A bank levy allows a creditor to seize payment from you without your consent by forcing your bank to turn over funds in your bank account to the creditor. Although opening new bank accounts can delay an eventual garnishment, doing so does not strip the creditor of the right to levy your accounts for a debt you owe.
How It Works
A creditor cannot place a levy on your bank accounts unless it has a court order instructing your bank to freeze your accounts and turn the funds over to the creditor. Creditors obtain a court order by suing you. Should the creditor win the suit, it becomes a judgment creditor and uses its judgment to apply for a court-ordered garnishment. Federal government debts are the only exception to this rule. For example, if you owe unpaid taxes to the Internal Revenue Service, it may levy your bank accounts without the need to file a lawsuit against you and secure a court order granting it permission to do so.
The age of your bank account does not affect a judgment creditor’s legal ability to place a levy against it. Some individuals open new bank accounts with different banks in the hopes that doing so will prevent a creditor from proceeding with its right to garnish. While opening new accounts does not prevent garnishment, it does slow the creditor down. In order to garnish a new bank account, the creditor must return to court and request a fresh garnishment order for the new bank -- granting the debtor a temporary reprieve.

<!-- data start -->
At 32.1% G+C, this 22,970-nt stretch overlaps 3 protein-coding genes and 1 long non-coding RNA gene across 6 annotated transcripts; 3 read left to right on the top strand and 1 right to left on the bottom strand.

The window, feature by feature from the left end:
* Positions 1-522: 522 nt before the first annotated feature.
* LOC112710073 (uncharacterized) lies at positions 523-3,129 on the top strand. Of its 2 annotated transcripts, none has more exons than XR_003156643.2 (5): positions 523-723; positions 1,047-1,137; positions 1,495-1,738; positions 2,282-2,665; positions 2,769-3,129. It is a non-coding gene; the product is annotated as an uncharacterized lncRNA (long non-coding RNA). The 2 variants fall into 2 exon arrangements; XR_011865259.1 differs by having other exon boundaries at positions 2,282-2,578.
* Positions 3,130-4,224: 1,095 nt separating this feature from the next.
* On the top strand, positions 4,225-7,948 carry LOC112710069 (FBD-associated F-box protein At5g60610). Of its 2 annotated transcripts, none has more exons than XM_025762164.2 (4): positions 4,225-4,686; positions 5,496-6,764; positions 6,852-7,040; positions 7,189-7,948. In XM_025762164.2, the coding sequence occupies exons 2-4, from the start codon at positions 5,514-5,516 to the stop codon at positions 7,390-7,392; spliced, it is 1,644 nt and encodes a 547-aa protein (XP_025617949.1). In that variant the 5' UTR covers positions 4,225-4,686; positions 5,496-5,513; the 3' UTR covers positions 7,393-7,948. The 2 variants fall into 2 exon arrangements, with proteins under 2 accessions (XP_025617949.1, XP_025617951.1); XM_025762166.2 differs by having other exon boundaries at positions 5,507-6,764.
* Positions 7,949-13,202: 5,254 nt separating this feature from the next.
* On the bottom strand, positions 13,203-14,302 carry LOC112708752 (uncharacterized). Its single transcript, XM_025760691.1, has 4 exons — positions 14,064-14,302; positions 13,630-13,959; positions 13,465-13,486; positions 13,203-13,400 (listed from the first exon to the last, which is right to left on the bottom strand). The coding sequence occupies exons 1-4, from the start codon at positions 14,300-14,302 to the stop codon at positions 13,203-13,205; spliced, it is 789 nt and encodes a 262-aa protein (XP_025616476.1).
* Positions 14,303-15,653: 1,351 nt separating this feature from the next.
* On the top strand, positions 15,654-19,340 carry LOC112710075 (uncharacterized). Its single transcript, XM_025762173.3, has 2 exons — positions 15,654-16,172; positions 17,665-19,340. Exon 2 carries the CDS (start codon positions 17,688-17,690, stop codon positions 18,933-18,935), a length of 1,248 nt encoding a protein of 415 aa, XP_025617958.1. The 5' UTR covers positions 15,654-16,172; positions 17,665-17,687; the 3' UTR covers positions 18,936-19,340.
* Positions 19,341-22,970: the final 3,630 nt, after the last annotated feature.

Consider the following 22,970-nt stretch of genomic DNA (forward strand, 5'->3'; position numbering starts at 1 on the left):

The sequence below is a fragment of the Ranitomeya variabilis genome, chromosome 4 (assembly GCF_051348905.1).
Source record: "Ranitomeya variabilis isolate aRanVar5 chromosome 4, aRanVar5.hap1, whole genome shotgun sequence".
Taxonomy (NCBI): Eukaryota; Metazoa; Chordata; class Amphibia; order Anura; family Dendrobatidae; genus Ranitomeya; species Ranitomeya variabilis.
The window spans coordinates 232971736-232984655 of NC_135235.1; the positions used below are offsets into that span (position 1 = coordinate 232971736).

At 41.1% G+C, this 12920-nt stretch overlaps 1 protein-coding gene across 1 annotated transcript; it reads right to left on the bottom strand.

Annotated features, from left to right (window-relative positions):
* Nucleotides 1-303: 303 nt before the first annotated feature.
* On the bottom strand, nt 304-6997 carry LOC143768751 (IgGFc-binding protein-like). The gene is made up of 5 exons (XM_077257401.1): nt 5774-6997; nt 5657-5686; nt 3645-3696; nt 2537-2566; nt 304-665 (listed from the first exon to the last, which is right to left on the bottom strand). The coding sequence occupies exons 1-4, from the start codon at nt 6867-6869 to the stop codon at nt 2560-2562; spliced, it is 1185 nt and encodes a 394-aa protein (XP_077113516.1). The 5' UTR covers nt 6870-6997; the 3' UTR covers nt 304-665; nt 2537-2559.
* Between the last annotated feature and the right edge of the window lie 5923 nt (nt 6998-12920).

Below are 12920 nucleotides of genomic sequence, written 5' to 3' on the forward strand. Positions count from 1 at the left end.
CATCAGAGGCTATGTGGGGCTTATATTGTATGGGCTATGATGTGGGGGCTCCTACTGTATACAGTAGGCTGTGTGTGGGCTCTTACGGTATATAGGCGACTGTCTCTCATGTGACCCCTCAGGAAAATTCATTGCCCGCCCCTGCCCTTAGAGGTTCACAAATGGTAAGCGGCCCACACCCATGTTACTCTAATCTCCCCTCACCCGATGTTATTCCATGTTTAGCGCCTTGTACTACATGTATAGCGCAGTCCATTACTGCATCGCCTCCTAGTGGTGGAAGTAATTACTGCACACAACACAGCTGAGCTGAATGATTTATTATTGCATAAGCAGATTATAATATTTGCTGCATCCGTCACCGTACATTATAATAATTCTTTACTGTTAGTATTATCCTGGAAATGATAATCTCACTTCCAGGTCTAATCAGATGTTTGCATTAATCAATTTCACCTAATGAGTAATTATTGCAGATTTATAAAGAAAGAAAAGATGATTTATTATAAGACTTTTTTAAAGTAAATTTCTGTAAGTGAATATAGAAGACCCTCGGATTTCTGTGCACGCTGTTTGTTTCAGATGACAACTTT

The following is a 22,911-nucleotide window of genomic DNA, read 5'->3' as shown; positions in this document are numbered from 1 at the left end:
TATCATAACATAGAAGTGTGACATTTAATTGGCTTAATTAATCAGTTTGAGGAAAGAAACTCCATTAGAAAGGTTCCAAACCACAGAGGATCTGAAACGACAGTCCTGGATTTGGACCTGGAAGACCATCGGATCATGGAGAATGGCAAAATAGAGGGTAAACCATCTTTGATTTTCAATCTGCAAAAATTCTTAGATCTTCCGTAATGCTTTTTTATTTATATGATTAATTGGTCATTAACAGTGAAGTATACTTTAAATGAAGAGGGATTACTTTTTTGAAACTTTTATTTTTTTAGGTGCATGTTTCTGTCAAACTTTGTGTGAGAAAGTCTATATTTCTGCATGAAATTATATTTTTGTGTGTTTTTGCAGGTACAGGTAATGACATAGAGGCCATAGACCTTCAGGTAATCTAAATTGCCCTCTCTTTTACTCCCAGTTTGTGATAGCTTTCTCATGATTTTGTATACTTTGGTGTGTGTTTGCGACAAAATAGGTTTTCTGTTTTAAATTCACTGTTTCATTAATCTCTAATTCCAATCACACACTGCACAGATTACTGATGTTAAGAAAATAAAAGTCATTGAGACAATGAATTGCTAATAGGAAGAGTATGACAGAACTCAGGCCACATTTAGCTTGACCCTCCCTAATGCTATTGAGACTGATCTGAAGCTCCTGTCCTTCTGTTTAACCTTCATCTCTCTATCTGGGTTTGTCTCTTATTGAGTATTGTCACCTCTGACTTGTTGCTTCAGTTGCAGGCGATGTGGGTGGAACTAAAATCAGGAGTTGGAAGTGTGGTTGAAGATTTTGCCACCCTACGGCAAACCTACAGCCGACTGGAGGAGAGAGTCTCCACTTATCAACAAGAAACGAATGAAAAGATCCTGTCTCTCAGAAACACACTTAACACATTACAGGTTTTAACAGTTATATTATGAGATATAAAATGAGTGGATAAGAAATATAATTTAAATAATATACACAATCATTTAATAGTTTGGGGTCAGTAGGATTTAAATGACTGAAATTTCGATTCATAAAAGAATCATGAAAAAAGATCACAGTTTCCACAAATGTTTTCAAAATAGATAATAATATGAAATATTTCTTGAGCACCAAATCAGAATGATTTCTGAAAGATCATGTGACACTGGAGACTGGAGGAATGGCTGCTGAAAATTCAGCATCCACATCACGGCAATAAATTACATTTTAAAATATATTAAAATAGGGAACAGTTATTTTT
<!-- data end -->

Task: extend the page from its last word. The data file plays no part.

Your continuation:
Locating New Accounts
One of the ways a new bank account grants a debtor temporary relief from garnishment is that the creditor must locate the new bank before it can request that the court prepare a new garnishment order. Judgment creditors are often aware of a debtor’s original bank due to past payments stemming from that particular financial institution. Once the debtor changes banks, however, the creditor must track down the new bank. If a creditor knows that an individual has a new bank account yet cannot successfully locate the account, it will sometimes request that the court order the debtor to appear in court and disclose the account’s location.
Even if the judgment creditor locates a debtor’s new account and serves the bank with a garnishment order, it cannot levy funds the federal government considers exempt from garnishment. These funds include, but are not limited to, child support, Social Security, alimony and unemployment. Unless the debtor provides the bank with written proof that the account contains exemptions, however, the creditor will seize both exempt and non-exempt funds from the new account.